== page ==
Pictured: George Fife Angas

In December 1838 Captain Hahn of the Zebra arrived with a large number of Lutheran migrants from Prussia who settled on land belonging to Frederick Dutton that they named Hahndorf.
One of the last ships to arrive with religious refugees was the Skjold in October 1841.
The death of Friedrich Wilhelm III in June 1840 meant that effectively religious reasons to settle in South Australia changed to economic reasons and the vast majority of Germans emigrated for a better life.

During the early 1850s more than two thousand German miners migrated with interest free loans supplied by the Government of Hanover from the Harz Mountains where mining had become costly, outdated and had to compete with very low prices. Many of these men found work in South Australia’s copper mines and smelters. Some of these families were attracted by the Victorian goldfields while others moved to the Wimmera district in the 1870s.

Unfortunately no official passenger lists are available for very early German emigration simply because they were business arrangements outside the sphere of government and departure lists from German ports have not survived. Attempts are being made to rectify this and the most significant work done in this field on the local level are the Blue Folder reconstituted passenger lists compiled from a range of other sources. After 1850 copies of passenger lists held by the Hamburg Archives records are available at the SA State Library and State Records of SA as Source 1531. Emigrants from Hamburg to Australia compiled by Eric and Rosemary Kopittke is a series of booklets of compiled passenger lists, mainly from newspapers dating from 1850 and is a respected resource and should be used in conjunction with the Blue Folders which are the result of significant research.

A series of Red Folders in the collection called People is a compilation of clippings, extracts, and research notes on Germanic people in SA arranged alphabetically by surname. Green Folders focuses on places settled by Germanic people and includes clippings. maps, photographs and the names of residents amongst other material. There are other folders—Black: Research guidelines, Grey: History and Yellow: Culture and customs.
The material is supplemented by a card index of Germanic Settlers and an attempt has been made to collate full names, birth, marriage, death, funeral dates and places, parents' names, spouse name, and arrival details. The cards are cross referenced to spouses.

SAGHS is also the official public repository for Catholic Parish Registers and therefore those with Catholic Germanic ancestry will likely find it necessary to access the church records held in the collection on fiche. This is because prior to 1875 Catholics were likely not to register births, but certainly sought baptism. The earliest Germanic Catholics were centred on Sevenhills and the Catholic Church records for this parish start in 1849. People quickly moved away from the area and so other parish records may need to be perused. Early Catholic Churches and the starting dates for their baptism records are:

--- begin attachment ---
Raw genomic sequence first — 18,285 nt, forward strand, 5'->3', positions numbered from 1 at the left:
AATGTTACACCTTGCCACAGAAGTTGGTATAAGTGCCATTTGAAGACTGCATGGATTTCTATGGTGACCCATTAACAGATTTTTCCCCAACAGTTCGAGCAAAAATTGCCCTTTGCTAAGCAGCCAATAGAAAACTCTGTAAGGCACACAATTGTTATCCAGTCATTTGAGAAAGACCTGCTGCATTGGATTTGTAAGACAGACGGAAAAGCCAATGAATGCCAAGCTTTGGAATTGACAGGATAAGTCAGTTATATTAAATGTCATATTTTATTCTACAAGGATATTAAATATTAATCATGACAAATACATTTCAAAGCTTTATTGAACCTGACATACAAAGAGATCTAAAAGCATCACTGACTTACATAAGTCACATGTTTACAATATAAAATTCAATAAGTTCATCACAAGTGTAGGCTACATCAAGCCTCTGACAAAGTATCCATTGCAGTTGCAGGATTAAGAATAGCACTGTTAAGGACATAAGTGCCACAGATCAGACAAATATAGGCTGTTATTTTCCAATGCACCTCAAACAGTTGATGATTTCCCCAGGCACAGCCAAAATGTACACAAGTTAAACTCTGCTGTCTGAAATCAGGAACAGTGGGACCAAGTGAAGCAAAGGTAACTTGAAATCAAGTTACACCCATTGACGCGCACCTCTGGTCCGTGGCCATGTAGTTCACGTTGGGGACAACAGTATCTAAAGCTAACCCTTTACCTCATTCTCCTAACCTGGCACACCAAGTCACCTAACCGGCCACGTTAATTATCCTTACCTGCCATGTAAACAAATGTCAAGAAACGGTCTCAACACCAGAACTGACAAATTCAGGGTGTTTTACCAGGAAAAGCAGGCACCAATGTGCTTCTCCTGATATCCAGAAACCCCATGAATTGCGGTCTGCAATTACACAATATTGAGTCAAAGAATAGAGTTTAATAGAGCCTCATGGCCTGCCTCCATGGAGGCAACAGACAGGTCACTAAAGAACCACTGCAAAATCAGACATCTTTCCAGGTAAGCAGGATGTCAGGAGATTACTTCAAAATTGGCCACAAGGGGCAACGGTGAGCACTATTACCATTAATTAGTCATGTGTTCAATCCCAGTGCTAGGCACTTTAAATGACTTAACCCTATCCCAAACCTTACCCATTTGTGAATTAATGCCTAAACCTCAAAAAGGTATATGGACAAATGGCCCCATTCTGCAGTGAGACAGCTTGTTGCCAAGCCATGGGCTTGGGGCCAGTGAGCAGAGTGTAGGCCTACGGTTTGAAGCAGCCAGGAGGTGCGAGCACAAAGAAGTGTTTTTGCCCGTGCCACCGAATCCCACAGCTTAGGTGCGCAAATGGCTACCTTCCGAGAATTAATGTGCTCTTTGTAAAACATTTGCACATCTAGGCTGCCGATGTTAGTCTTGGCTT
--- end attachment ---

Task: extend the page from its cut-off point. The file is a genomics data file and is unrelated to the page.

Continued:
Adelaide circuit: Clare, Gawler Mount Barker, Willunga, South East 1839 to 1853
   Adelaide (St Patrick) 1854
   Gawler 1849
   Kapunda 1849
   Marrabel–Tarlee 1869
   Mintaro 1866
   Morphett Vale–Marion 1848
   Mount Barker circuit: Mt Barker, Macclesfield, Birdwood, Kanmantoo, Nairne, Strathalbyn, Stirling 1848
   Mount Gambier–Penola 1854
   North Adelaide circuit: Bowden, Brompton, Dry Creek, North Adelaide, Prospect
   Norwood 1869
   Penola 1854
   Port Lincoln 1866
   Riverton–Marrabel–Upper Murray 1869
   Salisbury–Virginia 1869
   Sevenhill 1849
   Tarlee–Gilbert Valley 1869
   Williunga circuit: Normanville, Rapid Bay, Willunga, Yankalilla

The other significant collection of Germanic material is held by the Lutheran Archives [pictured] at 27 Fourth Street, Bowden. The Lutheran Archives is the official repository of historical material relating to the Lutheran Church of Australia (LCA). It holds records of the present LCA, as well as records of the earlier Lutheran Synods in Australia which in time amalgamated to form the present LCA. The collection lacks a comprehensive catalogue and users will usually need to consult with the archivist to locate the relevant records. The main interest for family history will be the parish registers although the collection extends beyond this material. A finding aid known as the Church Records Computer Database Index has been prepared which allows the researcher to quickly locate those records which may be useful. The church records available cover the following synods:
   Kavel-Fritzsche Synod (1838–1846)
   Langmeil-Light Pass Synod (1846–1874)
   Bethany-Lobethal Synod (1846–1863)
   Victoria Synod (1856–1921)
   Tanunda-Light Pass Synod (1860–1874)
   Evangelical Lutheran Synod of Australia (ELSA) (1863–1944)
   Immanuel Synod (1874-1921)
General Synod (1876–1921)
   Immanuel Synod (1884–1921)
   Evangelical Lutheran Synod of Queensland (ELSQ) (1885–1921)
   United German & Scandinavian Lutheran Synod of Queensland (1885–1921)
   Evangelical Lutheran Church of Australia (1904–1926)
   United Evangelical Lutheran Church of Australia (UELCA) (1921–1966)
   Evangelical Lutheran Church of Australia (ELCA) (1944–1966)
   Lutheran Church of Australia (LCA) (1966 onwards)